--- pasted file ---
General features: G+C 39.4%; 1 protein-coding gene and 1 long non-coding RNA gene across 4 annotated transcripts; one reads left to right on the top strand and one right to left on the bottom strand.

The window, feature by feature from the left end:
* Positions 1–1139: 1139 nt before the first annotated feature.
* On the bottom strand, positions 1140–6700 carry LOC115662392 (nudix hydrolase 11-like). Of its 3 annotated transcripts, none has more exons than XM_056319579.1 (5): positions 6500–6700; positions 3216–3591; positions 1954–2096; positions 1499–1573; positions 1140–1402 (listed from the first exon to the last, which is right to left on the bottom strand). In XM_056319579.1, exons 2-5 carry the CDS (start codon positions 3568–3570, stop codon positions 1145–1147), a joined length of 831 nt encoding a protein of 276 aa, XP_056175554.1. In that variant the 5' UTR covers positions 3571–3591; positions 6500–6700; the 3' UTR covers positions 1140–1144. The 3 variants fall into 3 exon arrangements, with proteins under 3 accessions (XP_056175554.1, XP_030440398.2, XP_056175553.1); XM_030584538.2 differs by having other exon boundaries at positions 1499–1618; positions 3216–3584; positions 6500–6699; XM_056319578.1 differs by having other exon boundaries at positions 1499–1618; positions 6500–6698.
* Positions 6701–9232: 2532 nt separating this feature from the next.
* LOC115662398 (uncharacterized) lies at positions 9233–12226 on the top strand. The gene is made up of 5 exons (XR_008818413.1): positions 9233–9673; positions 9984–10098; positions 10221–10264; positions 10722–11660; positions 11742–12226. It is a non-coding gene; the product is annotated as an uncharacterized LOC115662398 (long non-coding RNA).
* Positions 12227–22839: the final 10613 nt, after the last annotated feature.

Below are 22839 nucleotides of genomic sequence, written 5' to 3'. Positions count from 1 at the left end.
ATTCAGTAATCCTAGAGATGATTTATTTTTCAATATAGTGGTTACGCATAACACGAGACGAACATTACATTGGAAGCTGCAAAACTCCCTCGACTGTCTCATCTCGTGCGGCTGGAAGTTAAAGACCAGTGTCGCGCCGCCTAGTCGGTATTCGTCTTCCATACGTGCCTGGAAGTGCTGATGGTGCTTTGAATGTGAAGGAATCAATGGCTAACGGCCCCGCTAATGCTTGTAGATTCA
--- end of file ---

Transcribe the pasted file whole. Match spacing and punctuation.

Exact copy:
General features: G+C 39.4%; 1 protein-coding gene and 1 long non-coding RNA gene across 4 annotated transcripts; one reads left to right on the top strand and one right to left on the bottom strand.

The window, feature by feature from the left end:
* Positions 1–1139: 1139 nt before the first annotated feature.
* On the bottom strand, positions 1140–6700 carry LOC115662392 (nudix hydrolase 11-like). Of its 3 annotated transcripts, none has more exons than XM_056319579.1 (5): positions 6500–6700; positions 3216–3591; positions 1954–2096; positions 1499–1573; positions 1140–1402 (listed from the first exon to the last, which is right to left on the bottom strand). In XM_056319579.1, exons 2-5 carry the CDS (start codon positions 3568–3570, stop codon positions 1145–1147), a joined length of 831 nt encoding a protein of 276 aa, XP_056175554.1. In that variant the 5' UTR covers positions 3571–3591; positions 6500–6700; the 3' UTR covers positions 1140–1144. The 3 variants fall into 3 exon arrangements, with proteins under 3 accessions (XP_056175554.1, XP_030440398.2, XP_056175553.1); XM_030584538.2 differs by having other exon boundaries at positions 1499–1618; positions 3216–3584; positions 6500–6699; XM_056319578.1 differs by having other exon boundaries at positions 1499–1618; positions 6500–6698.
* Positions 6701–9232: 2532 nt separating this feature from the next.
* LOC115662398 (uncharacterized) lies at positions 9233–12226 on the top strand. The gene is made up of 5 exons (XR_008818413.1): positions 9233–9673; positions 9984–10098; positions 10221–10264; positions 10722–11660; positions 11742–12226. It is a non-coding gene; the product is annotated as an uncharacterized LOC115662398 (long non-coding RNA).
* Positions 12227–22839: the final 10613 nt, after the last annotated feature.

Below are 22839 nucleotides of genomic sequence, written 5' to 3'. Positions count from 1 at the left end.
ATTCAGTAATCCTAGAGATGATTTATTTTTCAATATAGTGGTTACGCATAACACGAGACGAACATTACATTGGAAGCTGCAAAACTCCCTCGACTGTCTCATCTCGTGCGGCTGGAAGTTAAAGACCAGTGTCGCGCCGCCTAGTCGGTATTCGTCTTCCATACGTGCCTGGAAGTGCTGATGGTGCTTTGAATGTGAAGGAATCAATGGCTAACGGCCCCGCTAATGCTTGTAGATTCA